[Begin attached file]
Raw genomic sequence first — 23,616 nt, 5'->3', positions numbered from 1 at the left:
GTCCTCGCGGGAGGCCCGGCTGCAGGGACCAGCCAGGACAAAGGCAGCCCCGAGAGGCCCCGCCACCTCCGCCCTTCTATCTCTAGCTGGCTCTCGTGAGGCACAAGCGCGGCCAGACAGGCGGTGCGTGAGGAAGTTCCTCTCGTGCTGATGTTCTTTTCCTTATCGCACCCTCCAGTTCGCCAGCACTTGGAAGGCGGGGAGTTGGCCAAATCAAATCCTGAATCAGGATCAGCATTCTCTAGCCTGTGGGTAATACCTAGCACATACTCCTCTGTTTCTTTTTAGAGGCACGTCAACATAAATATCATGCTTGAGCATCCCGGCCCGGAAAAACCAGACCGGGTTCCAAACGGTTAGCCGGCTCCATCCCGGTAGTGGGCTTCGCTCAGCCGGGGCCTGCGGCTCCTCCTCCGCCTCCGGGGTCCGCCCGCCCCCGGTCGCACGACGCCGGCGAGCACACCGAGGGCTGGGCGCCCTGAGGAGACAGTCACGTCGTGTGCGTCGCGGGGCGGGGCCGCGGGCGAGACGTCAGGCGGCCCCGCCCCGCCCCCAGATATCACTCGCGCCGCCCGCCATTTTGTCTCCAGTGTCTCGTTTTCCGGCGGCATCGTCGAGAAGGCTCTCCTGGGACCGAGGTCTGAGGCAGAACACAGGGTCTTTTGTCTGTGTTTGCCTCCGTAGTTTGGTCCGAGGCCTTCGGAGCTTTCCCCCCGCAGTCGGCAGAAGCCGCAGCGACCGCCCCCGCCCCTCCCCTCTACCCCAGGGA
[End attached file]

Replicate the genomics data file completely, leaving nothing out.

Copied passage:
Raw genomic sequence first — 23,616 nt, 5'->3', positions numbered from 1 at the left:
GTCCTCGCGGGAGGCCCGGCTGCAGGGACCAGCCAGGACAAAGGCAGCCCCGAGAGGCCCCGCCACCTCCGCCCTTCTATCTCTAGCTGGCTCTCGTGAGGCACAAGCGCGGCCAGACAGGCGGTGCGTGAGGAAGTTCCTCTCGTGCTGATGTTCTTTTCCTTATCGCACCCTCCAGTTCGCCAGCACTTGGAAGGCGGGGAGTTGGCCAAATCAAATCCTGAATCAGGATCAGCATTCTCTAGCCTGTGGGTAATACCTAGCACATACTCCTCTGTTTCTTTTTAGAGGCACGTCAACATAAATATCATGCTTGAGCATCCCGGCCCGGAAAAACCAGACCGGGTTCCAAACGGTTAGCCGGCTCCATCCCGGTAGTGGGCTTCGCTCAGCCGGGGCCTGCGGCTCCTCCTCCGCCTCCGGGGTCCGCCCGCCCCCGGTCGCACGACGCCGGCGAGCACACCGAGGGCTGGGCGCCCTGAGGAGACAGTCACGTCGTGTGCGTCGCGGGGCGGGGCCGCGGGCGAGACGTCAGGCGGCCCCGCCCCGCCCCCAGATATCACTCGCGCCGCCCGCCATTTTGTCTCCAGTGTCTCGTTTTCCGGCGGCATCGTCGAGAAGGCTCTCCTGGGACCGAGGTCTGAGGCAGAACACAGGGTCTTTTGTCTGTGTTTGCCTCCGTAGTTTGGTCCGAGGCCTTCGGAGCTTTCCCCCCGCAGTCGGCAGAAGCCGCAGCGACCGCCCCCGCCCCTCCCCTCTACCCCAGGGA